The most common biotechnology and biology workhose bacteria is E. coli. It is a small gram negative rod-shaped bacterium 0.6 by 1-2 microns accross with about 4000 genes. It is prokaryotic and so has no nucleus, its entire chromosome floats around in the cytoplasm. It uses flagella to move itself and has pili on its outer membrane to adhere to surfaces. Much of the work with recombinant DNA has been done in E. coli. Bacterial cell cultures such as E. coli can be grown up in just hours to a high cell density. One can control the growth easily by regulating temperature and nutrient type/concentration, and these grown cultures can be stored for long periods of time at -80 degrees celsius for over 20 years.
Bacteria often produce bacteriocins which are toxic molecules which kill neighbouring bacteria as they compete for resources. E. coli produce bacteriocins but they are called colicins. These natural anti-bacterials act in two ways, either by causing holes in the bacterium’s cell membrane, which destroys the concentration gradient which drives the production of ATP, or by destroying DNA and RNA of enemy cells. The cell producing these toxins is not affected because it produces protiens which make it immune to its own toxins.
Plasmids are extrachromosomal genetic material in the form of small circles of DNA. This DNA is not part of the main genome of the organism and can be found in the cytoplasm of bacteria, and even some eukaryotes. Plasmids for bacteriocins contain the gene for the bacteriocin, a gene for the immunity protein and genes that control the expression of the plasmid, they also include a replication origin which is a string of DNA where replication is initiated.
In recombinant DNA technology the bacteriocin gene is removed and replaced with another gene, possibly one for an enzyme which is of interest for industry. This forms a recombinant plasmid and this technique is used extensively in molecular biology.
Bacillus subtilis is a bacterium used to research gram positive organisms. Its ability to form spores which can survive indefinitely is of particular interest because they can survive high heat, radiation and toxic chemicals in this metabolically dormant state. Because gram positive bacteria have a single membrane instead of a double membrane like gram negative bacteria, they can more easily secrete proteins into the extracellular space and therefore Bacillus is used in industry to produce a wide variety of extracellular proteins.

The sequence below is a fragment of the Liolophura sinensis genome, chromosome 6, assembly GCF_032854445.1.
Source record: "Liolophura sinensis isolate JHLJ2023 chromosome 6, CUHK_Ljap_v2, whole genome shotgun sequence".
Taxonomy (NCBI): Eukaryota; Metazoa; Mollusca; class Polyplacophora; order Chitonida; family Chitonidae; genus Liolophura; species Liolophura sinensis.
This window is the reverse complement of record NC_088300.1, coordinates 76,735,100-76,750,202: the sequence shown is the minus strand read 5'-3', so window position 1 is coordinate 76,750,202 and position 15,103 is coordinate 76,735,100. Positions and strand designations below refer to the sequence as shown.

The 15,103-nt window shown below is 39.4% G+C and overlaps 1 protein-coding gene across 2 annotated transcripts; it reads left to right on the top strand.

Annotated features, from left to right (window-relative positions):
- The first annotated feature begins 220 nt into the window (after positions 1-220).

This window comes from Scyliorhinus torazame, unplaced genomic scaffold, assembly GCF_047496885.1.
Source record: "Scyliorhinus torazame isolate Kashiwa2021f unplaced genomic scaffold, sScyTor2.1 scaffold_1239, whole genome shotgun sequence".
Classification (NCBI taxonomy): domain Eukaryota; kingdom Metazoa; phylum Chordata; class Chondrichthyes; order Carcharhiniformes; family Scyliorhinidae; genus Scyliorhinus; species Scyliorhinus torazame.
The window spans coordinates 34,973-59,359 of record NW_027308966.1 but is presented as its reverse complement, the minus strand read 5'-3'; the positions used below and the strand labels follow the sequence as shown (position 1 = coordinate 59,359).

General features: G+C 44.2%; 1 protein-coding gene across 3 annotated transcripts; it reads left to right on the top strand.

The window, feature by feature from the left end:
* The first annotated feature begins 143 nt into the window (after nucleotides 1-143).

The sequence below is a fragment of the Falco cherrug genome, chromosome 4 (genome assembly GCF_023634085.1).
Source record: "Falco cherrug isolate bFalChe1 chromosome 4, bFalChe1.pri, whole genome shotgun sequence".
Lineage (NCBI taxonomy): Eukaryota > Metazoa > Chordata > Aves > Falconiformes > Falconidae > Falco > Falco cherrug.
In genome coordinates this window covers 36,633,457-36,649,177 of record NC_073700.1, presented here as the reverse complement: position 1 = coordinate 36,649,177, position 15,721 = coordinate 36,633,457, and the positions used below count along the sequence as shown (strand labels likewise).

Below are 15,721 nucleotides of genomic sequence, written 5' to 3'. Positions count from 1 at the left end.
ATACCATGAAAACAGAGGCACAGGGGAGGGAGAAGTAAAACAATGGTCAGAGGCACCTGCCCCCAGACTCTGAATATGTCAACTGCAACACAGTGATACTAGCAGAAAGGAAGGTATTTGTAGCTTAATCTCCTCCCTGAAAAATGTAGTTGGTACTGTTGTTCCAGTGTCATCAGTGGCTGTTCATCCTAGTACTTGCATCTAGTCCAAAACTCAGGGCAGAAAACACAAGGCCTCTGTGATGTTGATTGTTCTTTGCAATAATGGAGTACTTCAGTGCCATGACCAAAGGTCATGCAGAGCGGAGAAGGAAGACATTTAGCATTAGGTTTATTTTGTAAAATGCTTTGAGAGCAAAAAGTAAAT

Pseudomonas putida (gram negative) is studied because it is able to degrade aromatic compounds
Streptomyces coelicolor produces many antibiotics and can break down cellulose and chitin.
Corynebacterium glutamicum produces industrially relevant compounds such as L-glutamic acid and L-lysine.
Eukaryotic cells have nucleii. Most of the time this nucleus contains two homologous copies of each chromosome, making them diploid, however some eukaryotes (many plants) may contain multiple copies making them polyploid. Polyploidity makes genetic analysis very difficult.
In animals a germline cell is a cell which divides to give haploid progeny. Therefore a diploid germline cell will produce cells with only one of each chromosome. These cells are gametes and the formation of these cells is meiosis. Two gametes can then fuse together to form a diploid cell called a zygote. Somatic cells are simply the cells that make up an individual and therefore any mutation in a somatic cell cannot be passed on to the next generation whereas a mutation in a germline cell can be passed on. However somatic mutations can have an effect on the individual while they are developing, say if a somatic cell mutates early on and is the precursor for a large body part, that body part will have mutated somatic cells. Another consequence of many somatic cell mutations is the formation of cancers.
Many plants are totipotent meaning that the difference between somatic cells and germline cells is not clear. A plant cell is able to form any part of the plant regardless of whether the cell is reproductive or not. Animals have cells like this called stem cells which are like “blank slates” and can differentiate into many different types of cell.
Yeast is an industrially relevant fungus. The most common strain used in research and biotechnology is brewer/baker’s yest (Saccharomyces cerevisae). Although yeast is a single celled organism, it is eukaryotic and its DNA is held within its nucleus, able to communicate with the cytoplams through nuclear pores. Its 16 chromosomes have telomeres and centromeres and it was the first eukaryotic genome to be fully sequenced (12Mb and 6000 genes).